No, I’m not talking about the Super Mario fiend or the World of Warcraft junkie. I’m talking about what unifies us as a human race. “Fun.” Humans desire fun.
By now, many of us have heard that we humans have an attention span of eight seconds (although, my pal Phil definitely has less). So, as marketers, how on earth will all of our hard-earned collective creative genius be recognized and appreciated by our customer?
“ Do you know how many hours and revisions we went through to get that shade of gray on the nav bar just right?! More than fifty.”
One answer is out there. It’s games.
And the brands that can figure it out first will thrive in this new day in age. Creating portals and processes that tie in to gaming or character growth and recognition will create two invaluable assets:
- Consumer experiences which are fun and memorable and which will create loyalty, curiosity, and advocacy.
- Tons of actual human response data that can be consumed and analyzed creating an infinite testbed.
Not much more needs to be said about creating the “fun experiences.” I think we all get that finding a way to entertain and reward our customers will create strong affinities. I do, however, want to touch on how these data can then be used to create incredible outcomes.
First off, a game could be used to simulate shopping behavior.
Do you remember playing Sim City? All that time spent building a city, just to start over? Think of all that data which could be collected from that game. Why did the customer choose the hydro plant instead of the coal plant (maybe the customer is an environmental segment)? Why build a baseball field before a library (maybe the customer is a sports-minded segment)? Did only 0.001% of gamers choose to build a harbor (maybe customers don’t see the value in a harbor)?
The data can be compiled to established segments and determine product value and simulate customer choice.
Second, humans can refine your analytical models.
Anyone else annoyed with Siri? Think about if Apple had invented some sort of trivia game, like “Who wants to be a millionaire.” The list of questions could either be curated by Apple or solicited from the human playing the game. Responses would be fed back into the model and then refined over time. At the very least, Apple should have developed some sort of feedback loop where humans could say “no, Siri, THIS is what I meant <next action>.” This feedback loop allows the algorithm to get better over time, because let’s face it, we humans are tough to figure out (and…as Boaty McBoatface helped remind us, hard to trust).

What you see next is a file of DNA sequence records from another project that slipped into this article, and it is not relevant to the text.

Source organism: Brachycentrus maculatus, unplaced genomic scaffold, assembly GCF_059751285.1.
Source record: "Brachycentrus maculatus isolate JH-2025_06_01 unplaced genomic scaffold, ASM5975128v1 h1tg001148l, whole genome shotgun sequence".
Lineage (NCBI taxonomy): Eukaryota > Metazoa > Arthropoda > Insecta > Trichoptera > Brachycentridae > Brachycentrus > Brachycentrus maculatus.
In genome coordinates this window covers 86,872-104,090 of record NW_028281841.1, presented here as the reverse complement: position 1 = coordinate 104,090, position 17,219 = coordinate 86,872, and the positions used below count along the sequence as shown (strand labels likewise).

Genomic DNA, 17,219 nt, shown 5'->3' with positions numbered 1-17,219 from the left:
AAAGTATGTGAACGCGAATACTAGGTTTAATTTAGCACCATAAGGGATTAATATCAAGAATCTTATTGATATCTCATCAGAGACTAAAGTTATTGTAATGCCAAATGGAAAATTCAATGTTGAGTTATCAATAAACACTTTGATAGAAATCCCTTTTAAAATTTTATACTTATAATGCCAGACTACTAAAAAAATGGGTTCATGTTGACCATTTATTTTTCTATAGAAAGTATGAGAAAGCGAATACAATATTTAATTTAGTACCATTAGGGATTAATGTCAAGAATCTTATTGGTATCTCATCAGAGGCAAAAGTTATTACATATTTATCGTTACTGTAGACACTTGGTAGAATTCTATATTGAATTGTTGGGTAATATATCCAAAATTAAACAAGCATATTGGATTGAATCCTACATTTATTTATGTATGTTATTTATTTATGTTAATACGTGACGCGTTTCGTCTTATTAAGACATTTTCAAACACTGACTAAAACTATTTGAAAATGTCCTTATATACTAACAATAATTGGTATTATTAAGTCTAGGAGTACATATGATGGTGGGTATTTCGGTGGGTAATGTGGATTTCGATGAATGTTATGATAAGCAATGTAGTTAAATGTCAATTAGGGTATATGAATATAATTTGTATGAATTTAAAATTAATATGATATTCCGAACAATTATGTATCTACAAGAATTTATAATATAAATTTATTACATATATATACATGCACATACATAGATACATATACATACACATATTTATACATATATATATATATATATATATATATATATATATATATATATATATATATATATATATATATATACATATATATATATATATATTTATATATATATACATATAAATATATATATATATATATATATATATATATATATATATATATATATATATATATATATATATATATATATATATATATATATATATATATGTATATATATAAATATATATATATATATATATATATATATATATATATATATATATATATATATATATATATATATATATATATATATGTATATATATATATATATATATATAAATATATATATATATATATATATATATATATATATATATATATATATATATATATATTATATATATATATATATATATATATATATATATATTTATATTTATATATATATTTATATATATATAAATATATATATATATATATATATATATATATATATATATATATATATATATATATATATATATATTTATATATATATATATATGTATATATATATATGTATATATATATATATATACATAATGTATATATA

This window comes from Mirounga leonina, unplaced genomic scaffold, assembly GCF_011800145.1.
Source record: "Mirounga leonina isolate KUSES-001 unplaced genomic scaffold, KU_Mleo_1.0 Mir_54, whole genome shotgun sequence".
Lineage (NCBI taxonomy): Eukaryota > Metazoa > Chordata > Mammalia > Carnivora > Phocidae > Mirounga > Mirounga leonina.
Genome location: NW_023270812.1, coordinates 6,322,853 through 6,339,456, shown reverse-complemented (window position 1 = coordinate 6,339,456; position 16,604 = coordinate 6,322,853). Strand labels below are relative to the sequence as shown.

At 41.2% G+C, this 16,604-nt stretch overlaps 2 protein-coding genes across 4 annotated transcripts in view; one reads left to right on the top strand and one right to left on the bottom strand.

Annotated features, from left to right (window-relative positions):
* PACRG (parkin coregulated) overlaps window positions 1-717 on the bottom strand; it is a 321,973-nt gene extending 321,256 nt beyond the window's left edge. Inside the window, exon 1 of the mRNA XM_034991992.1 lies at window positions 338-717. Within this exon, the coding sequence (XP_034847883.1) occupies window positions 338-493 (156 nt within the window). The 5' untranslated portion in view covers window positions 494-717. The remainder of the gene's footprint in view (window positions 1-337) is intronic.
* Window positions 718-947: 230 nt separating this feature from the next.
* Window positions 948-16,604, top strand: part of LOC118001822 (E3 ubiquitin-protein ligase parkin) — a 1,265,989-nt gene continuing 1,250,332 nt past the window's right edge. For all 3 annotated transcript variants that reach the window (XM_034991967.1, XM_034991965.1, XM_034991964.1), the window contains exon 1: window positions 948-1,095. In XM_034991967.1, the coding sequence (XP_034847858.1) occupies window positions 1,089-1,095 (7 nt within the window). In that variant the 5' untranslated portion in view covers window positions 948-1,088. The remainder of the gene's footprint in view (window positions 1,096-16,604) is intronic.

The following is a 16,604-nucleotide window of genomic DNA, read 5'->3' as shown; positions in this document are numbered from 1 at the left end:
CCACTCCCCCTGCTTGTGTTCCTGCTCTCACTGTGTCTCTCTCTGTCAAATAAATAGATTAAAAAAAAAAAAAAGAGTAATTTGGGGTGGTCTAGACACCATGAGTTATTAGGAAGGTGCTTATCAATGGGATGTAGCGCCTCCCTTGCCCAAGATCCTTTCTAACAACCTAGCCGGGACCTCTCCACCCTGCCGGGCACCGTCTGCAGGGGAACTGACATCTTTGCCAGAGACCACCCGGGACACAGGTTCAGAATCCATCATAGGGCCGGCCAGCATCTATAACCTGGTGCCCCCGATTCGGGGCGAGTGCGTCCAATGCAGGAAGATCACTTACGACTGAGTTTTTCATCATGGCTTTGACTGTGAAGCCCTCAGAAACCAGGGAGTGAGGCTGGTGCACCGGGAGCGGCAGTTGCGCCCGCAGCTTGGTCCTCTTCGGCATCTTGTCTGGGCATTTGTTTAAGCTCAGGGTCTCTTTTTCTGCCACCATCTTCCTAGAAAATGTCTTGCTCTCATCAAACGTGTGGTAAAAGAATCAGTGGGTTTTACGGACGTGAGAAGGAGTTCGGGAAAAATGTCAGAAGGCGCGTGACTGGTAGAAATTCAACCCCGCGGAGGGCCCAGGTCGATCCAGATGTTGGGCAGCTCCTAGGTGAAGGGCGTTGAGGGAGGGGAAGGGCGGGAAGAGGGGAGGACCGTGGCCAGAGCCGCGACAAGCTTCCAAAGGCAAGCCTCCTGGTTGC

How about “voting.” Think about how Tinder has taken off (grown in popularity, I mean). It’s so easy to quickly discern taste. A game where players can quickly decide whether or not they like a certain feature could be invaluable for companies planning to release new products or enter new markets.
I’m barely scratching the surface here, guys, but the amount of value from the data we could source from interactions with games could be ENORMOUS.
10 years ago, social data was quite the rage. Companies needed to figure it out, and now, we see social marketing managers staffed within nearly every organization with even the smallest digital presence. I think we will see the same shift in gaming.
If I may be so bold, I predict that in the next 10 years, we will begin to see Gaming Strategist roles begin to pop up in organizations and agencies, as well. These will be individuals who understand human attention, understand what creates curiosity, mystery, reward, and prowess. This individual will partner with Loyalty teams to create memorable and growth experiences, R&D teams to create market-ready products, and Sales/CRM teams to create razor-sharp targeting profiles.
Who’s already doing it?
Waze does it for driving conditions, and now Google is using them for their maps app. Foursquare was one of the first to begin giving users badges and status. Any type of “forum” nowadays gives the user’s rank alongside their comments. Rally Health and Novu are doing it for health tracking and living a better lifestyle. Mastercard has been creating games with a charity element attached to it.
Games are fun.
And games are data. The game (“fun”) component creates interest/loyalty and the side-effect of game-play data could lead to a fascinating behavioral analysis around how particular segments (or direct customers) make decisions.
Game on. -Pete
Originally published on LinkedIn April 7, 2016.